Renault Kwid Overview
When Renault launched the Kwid hatchback back in 2015, it truly became a game-changing product for the French carmaker in India. The car boasted of a bold SUV-like design, smart styling, and a host of segment-first features that made the Kwid an instant hit. In fact, courtesy of the Kwid, Renault India’s monthly sales were at an all-time high for almost a year.
However, like all popular models, the Kwid too slowly started to lose its charm after a while. The carmaker tried to improve its numbers with the launch of a few special edition models like the Kwid ‘Live For More Reloaded’ edition or the ‘Superhero’ edition, but none of them proved to offer any long-lasting solution. With the car’s sales consistently dropping in the last several months, Renault finally decided to take the big step. So, behold! the 2018 Renault Kwid facelift. Yes! After almost three years, Renault has finally given the Kwid a much-deserved update and we got to spend a day with the top-end AMT variant of the car.check for car loan intrest calculator in fincarz
Renault Kwid Design & Style
Clearly at first glance, the Kwid looks like a hatchback that does not want to appeal to the no nonsense Alto car buyer. This segment works on a matter of a few tens of thousands rupees, so for those who can stretch budgets a bit, it has always been the Hyundai Eon to go to. You get the extra bit of feel-good factor with the quality of materials, features and an overall accomplished design that you don’t get with an Alto. The Kwid wants a slice of that segment.
And Renault says so in not as many words but in the design of the Kwid. It looks much like a compact SUV with a chunky grille and flared wheel arches. The headlamps and taillamps are simple yet neatly designed and the sculpted bonnet and front bumper give an impression that the Kwid is a more premium offering than cars of its class. Unique bits like the turn indicators on the front wheel arches and the variant badge on the C-pillar stand out right away.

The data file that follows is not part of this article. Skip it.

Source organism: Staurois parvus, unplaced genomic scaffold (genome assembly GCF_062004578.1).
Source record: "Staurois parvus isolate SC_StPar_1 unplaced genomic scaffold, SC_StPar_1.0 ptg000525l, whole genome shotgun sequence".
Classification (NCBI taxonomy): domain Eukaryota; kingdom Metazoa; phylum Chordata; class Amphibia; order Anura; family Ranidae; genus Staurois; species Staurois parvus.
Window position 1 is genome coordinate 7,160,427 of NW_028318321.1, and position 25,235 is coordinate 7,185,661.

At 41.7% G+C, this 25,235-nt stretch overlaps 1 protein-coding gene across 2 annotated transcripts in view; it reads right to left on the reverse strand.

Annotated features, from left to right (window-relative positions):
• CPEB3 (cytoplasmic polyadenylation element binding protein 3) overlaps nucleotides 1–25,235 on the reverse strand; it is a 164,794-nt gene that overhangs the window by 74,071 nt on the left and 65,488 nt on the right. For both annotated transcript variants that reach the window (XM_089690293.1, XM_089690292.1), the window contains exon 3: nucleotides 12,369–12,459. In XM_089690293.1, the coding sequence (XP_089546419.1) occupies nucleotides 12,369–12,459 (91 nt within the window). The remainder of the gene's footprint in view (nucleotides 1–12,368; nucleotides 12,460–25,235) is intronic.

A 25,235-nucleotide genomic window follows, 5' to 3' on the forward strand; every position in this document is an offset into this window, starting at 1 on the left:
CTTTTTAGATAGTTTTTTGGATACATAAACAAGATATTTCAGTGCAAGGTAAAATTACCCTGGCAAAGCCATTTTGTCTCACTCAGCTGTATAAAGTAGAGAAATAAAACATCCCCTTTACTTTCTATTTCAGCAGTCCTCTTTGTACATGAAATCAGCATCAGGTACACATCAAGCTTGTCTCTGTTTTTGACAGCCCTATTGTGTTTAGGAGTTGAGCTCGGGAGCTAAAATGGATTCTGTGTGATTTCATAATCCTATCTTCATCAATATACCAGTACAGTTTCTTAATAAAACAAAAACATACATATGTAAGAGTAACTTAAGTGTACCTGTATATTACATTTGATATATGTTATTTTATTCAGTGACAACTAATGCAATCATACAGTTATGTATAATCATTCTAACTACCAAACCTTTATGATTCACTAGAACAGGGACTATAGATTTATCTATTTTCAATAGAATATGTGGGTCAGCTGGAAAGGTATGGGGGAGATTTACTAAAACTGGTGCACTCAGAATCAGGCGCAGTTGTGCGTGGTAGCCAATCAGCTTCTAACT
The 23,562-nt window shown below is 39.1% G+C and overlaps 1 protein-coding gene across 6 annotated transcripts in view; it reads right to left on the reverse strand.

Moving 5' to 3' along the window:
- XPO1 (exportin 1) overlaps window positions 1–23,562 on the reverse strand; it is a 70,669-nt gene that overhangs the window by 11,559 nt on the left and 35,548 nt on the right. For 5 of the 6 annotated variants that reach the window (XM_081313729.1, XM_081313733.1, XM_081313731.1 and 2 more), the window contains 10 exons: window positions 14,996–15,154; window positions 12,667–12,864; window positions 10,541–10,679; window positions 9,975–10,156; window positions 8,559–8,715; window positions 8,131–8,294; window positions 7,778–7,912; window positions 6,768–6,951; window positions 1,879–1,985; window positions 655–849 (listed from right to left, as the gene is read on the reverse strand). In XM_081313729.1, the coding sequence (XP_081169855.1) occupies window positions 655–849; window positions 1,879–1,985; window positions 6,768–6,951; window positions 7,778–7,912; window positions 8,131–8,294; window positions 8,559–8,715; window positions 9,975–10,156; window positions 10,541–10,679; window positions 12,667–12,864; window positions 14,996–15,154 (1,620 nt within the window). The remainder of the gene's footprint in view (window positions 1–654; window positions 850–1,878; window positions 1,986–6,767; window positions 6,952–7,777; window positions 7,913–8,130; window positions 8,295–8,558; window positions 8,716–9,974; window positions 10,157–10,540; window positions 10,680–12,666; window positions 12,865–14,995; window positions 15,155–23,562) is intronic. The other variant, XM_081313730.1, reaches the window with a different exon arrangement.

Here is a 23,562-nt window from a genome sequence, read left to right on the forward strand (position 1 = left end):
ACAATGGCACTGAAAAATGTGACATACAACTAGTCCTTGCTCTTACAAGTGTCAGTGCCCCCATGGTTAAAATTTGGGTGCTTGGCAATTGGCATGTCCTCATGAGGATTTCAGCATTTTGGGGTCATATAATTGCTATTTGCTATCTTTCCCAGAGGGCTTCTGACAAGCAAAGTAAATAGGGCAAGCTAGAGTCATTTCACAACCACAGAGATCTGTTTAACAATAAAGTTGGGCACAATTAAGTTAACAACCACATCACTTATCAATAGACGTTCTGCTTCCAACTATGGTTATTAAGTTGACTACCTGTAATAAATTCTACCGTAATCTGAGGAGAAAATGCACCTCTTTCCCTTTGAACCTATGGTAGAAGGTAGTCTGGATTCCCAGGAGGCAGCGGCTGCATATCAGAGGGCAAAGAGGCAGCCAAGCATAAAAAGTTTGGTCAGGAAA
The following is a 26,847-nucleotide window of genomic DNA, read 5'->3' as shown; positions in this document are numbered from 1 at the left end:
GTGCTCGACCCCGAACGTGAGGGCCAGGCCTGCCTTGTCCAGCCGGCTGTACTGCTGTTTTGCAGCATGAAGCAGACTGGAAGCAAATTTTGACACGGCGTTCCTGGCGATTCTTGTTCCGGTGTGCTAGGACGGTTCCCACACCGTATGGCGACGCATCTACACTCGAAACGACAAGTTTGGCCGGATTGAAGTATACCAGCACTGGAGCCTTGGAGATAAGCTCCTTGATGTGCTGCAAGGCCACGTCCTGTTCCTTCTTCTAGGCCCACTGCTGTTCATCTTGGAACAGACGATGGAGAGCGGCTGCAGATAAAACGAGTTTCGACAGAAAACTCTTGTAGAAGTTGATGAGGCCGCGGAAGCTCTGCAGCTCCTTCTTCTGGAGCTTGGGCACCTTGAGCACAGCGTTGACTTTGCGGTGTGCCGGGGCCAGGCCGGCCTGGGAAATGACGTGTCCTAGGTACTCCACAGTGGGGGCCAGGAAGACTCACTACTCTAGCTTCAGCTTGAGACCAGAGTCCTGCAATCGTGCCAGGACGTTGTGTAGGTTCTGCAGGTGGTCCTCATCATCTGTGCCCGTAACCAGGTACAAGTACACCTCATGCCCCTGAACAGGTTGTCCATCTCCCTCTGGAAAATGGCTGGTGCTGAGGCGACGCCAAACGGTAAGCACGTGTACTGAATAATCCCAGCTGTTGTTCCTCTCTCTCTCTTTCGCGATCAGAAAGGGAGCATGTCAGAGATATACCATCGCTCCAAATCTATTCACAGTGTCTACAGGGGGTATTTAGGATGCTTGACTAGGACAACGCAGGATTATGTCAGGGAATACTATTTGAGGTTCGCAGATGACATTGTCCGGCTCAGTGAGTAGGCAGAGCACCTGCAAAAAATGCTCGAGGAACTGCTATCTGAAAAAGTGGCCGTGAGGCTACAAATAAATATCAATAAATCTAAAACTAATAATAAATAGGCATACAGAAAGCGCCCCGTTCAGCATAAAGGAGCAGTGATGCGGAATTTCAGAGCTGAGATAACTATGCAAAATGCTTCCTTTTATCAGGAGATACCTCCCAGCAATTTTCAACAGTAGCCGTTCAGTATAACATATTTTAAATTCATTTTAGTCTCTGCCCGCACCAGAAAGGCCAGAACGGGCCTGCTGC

It is a budget hatchback after all and costs saving bits are hard to miss. The wheels have just three lug nuts, much like the ones seen on the Nano, the door handles are not body coloured, the ORVMs are simple plastic clad units that have to be adjusted manually and you get vinyls for the side strips and not actual cross hatchback like body cladding. You also get one big wiper up front instead of two, which sure will leave a large patch of dirt on the windscreen in the rains. I admire the package overall though. It has a certain degree of desirability that cars like the Datsun Go can’t quite offer.
Renault Kwid Cabin & Comfort
The Kwid is a budget car and that’d usually make the cabin a compromise. However, the cost-cutting elements are minimal in the Kwid and it feels fairly well put together. The designers have made sure there have been no compromises with anything that the driver will use on a day to day basis. The quality of plastics however, will be a bit of a let down.As soon as you enter, the Kwid the first to thing to catch your eye is the 7” touchscreen infotainment system, borrowed from the Duster. The system is surrounded by a piano black bezel and a touch of chrome as a contrast to the single tone grey dash. This system gives you navigation, USB, aux and Bluetooth connectivity. This is the only car in the segment which provides an option for a factory fitted touch screen infotainment system.